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  1. #1
    Join Date
    Dec 2011

    Default Attorney Fees

    My question involves a child custody case from the State of: NC

    Will a judge award attorney fees if a defendant has asked for primary custody KNOWING they can not take custody?

    My ex has took me through 3 temporary orders that were temporary and a upcoming pre trial and 2 day hearing knowing he can't take primary custody. He believes his mom has a right to custody while he is overseas if I move out of state which the mediator (a local attorney) told him his mother can't take care of the child because I have been SAHM, fit mother, parents have priority over grandmom our child has only been around 6 times and ex is not involved in our child's day to day care since our child was born 5 years. He is involved in no care except every other weekend since he practices maybe 5 times a year since he is deployed or travels regularly. We are also going to court so I can ask to move out of state.

    He also did same thing with ED. He allowed the case to go on knowing he would not be entitled to anything yet he continued to let the legal issue going on causing my attorney to go to 3 status hearing updates, drawing up paper work and paying a mediator. Ex says his attorney told him to take it to trial even though the judge told them that I can sell the my assets and he would not hold the assets. He was found in contempt for not signing the paper and he blamed it on his attorney. Ex told the judge that his attorney told him that ex is entitled and shouldn't sign. He finally settled on mediation with nothing.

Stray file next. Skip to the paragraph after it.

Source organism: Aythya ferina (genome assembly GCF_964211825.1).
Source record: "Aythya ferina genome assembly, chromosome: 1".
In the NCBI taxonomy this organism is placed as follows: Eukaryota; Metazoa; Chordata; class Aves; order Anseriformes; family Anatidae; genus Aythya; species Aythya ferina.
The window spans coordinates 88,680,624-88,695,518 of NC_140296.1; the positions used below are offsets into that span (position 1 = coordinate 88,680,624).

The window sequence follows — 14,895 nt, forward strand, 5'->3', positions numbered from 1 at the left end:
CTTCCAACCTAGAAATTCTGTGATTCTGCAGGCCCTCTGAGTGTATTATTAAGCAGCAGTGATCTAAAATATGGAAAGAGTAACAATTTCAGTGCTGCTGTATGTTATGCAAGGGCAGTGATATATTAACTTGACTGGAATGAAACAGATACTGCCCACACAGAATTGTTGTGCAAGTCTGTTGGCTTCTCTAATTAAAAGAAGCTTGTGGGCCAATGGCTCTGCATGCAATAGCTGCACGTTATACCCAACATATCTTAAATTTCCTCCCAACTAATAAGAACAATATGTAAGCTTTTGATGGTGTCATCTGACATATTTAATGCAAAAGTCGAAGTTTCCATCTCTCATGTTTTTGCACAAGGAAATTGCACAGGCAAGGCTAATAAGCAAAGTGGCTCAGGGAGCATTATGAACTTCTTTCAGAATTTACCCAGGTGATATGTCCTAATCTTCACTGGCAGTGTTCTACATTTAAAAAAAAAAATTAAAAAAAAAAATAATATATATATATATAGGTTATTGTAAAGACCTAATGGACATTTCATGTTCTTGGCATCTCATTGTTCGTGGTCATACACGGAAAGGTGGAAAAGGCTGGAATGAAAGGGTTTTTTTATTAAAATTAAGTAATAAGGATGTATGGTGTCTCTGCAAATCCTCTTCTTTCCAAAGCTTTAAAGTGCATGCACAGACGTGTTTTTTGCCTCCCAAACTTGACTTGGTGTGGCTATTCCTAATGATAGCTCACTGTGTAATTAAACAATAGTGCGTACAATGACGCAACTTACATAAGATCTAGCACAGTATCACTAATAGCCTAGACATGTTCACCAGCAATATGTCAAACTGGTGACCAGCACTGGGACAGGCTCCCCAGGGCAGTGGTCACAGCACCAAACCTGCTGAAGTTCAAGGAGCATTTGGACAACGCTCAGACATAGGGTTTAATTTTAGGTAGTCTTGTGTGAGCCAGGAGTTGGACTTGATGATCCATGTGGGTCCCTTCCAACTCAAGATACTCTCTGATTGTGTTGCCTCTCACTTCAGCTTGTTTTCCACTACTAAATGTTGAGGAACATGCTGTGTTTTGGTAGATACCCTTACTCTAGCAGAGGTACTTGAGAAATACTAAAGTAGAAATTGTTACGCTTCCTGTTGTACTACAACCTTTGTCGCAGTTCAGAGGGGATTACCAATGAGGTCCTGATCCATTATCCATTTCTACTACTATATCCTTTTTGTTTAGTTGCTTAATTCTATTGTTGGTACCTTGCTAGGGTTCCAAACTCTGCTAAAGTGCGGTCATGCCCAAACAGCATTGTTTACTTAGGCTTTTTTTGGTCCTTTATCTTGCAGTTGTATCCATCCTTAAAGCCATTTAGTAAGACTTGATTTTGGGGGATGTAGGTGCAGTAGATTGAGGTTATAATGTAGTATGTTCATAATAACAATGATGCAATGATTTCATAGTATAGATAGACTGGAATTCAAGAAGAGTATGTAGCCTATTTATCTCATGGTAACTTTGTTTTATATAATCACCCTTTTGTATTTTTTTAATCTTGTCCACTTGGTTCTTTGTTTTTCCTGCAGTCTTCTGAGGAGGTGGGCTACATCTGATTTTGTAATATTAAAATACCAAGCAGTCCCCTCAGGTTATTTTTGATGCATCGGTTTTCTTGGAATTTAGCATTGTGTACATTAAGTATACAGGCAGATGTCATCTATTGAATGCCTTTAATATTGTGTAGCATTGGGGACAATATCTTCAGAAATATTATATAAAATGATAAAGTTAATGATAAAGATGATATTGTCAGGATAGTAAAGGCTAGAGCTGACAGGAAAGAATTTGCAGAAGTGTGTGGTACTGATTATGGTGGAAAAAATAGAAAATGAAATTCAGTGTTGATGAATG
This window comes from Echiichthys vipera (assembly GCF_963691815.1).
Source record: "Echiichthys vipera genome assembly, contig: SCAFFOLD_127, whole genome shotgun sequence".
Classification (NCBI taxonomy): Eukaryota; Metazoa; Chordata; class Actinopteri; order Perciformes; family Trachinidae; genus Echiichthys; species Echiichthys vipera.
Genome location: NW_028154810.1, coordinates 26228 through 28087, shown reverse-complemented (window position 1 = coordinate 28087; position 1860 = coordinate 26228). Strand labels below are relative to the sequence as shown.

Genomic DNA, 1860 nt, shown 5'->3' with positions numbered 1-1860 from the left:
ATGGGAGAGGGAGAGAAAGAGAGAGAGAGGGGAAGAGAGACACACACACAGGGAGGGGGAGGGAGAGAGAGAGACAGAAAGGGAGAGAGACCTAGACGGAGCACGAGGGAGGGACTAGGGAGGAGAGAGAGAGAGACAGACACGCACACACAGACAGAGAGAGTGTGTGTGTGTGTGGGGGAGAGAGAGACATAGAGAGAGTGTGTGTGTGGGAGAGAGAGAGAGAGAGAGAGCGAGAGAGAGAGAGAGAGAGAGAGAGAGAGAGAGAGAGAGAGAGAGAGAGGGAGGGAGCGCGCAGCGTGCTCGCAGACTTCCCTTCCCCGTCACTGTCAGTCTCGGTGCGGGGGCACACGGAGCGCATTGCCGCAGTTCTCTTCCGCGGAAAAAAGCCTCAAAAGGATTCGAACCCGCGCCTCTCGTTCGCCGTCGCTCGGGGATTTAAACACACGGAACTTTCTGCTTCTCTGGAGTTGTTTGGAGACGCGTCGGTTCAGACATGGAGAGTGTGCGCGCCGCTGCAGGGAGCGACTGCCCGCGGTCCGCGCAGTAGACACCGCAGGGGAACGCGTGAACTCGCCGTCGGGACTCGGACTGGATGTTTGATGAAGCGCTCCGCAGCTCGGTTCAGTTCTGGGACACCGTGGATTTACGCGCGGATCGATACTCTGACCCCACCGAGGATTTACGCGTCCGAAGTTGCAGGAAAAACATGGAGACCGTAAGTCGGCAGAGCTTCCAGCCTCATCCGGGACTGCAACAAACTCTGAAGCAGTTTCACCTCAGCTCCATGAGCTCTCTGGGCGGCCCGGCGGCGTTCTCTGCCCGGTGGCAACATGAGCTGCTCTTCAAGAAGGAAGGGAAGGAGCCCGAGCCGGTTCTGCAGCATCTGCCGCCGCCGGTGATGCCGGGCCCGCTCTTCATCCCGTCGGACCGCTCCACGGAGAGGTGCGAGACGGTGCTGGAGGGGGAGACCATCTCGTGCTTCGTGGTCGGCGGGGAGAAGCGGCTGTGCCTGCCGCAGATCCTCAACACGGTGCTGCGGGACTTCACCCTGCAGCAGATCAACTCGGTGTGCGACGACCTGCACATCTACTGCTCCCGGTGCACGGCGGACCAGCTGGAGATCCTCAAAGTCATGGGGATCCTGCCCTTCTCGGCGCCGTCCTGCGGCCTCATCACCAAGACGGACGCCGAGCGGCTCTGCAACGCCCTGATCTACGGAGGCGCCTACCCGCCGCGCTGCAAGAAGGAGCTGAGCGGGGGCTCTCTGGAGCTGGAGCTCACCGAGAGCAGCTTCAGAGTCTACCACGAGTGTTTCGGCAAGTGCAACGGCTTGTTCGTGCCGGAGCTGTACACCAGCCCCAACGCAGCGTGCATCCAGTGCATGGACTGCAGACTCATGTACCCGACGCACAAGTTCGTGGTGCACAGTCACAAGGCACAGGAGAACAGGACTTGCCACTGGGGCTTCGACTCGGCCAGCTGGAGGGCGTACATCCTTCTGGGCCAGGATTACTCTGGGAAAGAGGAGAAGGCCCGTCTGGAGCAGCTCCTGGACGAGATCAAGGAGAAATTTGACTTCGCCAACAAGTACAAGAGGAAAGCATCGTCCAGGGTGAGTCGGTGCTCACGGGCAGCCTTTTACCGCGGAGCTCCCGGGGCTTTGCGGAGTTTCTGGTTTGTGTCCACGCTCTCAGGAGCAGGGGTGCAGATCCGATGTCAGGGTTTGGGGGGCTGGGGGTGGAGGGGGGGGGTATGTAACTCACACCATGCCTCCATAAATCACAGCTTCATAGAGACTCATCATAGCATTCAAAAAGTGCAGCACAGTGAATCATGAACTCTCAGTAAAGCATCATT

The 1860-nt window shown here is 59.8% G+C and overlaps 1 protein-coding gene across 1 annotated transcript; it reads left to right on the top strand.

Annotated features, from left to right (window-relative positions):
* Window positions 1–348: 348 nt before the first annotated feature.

Since I have run up expensive attorney fees for no good reason and the ex knowing he will not have primary custody or a share in ED, how likely can I be award attorney's fees at the end of the case? (my attorney is on vacation so I can't ask him)

  2. #2
    Join Date
    Mar 2012

    Default Re: Attorney Fees

    Your attorney can ask for attorney fees. Sometimes it will be granted, sometimes not.

    If the ex is not abusing the legal process, and what he's filed for is legitimate in terms of his right to hearings, etc., then, generally, each participant bears their own legal expenses. What you see as "no good reason" is subjective. It may very well be completely reasonable for the ex to assert what rights he feels he has under the law.

    I can't speak for NC law specifically. Ultimately, the Court will decide.

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